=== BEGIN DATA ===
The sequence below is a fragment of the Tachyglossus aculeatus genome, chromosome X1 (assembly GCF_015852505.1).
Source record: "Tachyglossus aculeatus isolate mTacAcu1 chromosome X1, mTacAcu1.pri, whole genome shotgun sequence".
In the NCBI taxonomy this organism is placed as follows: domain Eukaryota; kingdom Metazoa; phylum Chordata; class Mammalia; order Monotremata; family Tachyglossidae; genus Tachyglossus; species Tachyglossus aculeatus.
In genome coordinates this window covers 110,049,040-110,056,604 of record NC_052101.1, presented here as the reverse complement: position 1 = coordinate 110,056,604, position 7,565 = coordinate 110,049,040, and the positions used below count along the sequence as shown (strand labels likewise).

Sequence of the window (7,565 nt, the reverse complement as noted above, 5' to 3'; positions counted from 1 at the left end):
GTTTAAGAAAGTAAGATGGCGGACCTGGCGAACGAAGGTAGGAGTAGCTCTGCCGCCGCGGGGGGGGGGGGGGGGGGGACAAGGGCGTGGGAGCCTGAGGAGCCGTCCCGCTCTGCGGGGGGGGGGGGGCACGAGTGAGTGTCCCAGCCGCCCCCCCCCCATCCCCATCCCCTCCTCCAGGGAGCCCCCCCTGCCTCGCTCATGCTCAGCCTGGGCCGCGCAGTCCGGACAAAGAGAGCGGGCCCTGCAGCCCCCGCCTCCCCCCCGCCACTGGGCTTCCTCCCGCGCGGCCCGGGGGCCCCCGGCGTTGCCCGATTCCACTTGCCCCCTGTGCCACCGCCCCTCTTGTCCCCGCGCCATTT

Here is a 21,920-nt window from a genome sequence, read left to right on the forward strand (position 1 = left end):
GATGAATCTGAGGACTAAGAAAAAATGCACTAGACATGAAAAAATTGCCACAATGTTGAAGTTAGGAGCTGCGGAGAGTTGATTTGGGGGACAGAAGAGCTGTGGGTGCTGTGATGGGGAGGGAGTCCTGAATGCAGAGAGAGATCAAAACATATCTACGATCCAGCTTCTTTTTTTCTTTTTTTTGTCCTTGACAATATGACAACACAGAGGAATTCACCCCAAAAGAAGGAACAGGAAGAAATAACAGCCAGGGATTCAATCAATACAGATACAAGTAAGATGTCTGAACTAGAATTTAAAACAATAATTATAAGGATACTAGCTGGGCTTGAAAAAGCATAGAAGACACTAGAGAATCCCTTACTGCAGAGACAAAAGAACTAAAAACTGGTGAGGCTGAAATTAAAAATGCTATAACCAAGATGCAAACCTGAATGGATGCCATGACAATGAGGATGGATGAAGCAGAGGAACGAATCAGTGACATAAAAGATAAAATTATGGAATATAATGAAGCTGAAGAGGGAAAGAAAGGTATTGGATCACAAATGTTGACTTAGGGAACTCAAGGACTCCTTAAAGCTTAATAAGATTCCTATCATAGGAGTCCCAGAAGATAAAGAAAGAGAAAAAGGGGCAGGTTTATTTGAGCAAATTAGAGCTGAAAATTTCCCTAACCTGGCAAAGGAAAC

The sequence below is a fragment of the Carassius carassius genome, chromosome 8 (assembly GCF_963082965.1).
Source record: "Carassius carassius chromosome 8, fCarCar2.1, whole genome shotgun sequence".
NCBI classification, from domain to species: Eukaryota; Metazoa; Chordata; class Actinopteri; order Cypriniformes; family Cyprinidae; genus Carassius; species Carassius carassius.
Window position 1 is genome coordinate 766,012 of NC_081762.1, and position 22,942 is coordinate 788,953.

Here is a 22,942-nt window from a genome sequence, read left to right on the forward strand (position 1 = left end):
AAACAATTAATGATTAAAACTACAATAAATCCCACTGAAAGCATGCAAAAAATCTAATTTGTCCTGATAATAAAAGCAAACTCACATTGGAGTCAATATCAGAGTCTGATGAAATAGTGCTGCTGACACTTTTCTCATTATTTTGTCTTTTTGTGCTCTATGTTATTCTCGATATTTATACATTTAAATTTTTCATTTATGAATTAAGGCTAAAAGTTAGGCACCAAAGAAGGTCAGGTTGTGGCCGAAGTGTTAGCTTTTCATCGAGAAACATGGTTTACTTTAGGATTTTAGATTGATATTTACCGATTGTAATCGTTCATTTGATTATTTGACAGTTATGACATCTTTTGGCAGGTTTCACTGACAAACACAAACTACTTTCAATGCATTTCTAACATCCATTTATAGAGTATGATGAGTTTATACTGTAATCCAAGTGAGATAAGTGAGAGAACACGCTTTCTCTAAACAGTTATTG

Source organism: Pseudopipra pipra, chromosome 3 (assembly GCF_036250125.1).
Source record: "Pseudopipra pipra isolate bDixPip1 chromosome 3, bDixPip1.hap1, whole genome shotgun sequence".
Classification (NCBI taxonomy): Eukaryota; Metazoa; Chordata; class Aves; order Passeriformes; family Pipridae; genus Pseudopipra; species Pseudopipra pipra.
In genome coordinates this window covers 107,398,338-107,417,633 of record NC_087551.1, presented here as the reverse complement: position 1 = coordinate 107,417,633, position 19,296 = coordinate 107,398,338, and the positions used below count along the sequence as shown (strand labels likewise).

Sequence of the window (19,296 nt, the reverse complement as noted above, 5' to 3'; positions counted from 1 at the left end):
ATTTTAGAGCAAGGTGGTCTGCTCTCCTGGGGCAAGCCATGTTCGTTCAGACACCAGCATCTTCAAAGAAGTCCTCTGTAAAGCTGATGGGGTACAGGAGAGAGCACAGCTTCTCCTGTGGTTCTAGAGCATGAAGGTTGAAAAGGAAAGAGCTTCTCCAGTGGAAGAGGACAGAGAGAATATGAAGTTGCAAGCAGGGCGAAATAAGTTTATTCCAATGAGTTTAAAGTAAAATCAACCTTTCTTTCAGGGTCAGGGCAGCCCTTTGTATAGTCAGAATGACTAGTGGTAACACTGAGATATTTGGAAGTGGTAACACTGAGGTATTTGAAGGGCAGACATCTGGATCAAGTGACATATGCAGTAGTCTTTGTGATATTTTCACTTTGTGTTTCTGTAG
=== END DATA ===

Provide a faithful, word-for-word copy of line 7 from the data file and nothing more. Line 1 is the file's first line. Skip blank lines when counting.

Here is a 21,920-nt window from a genome sequence, read left to right on the forward strand (position 1 = left end):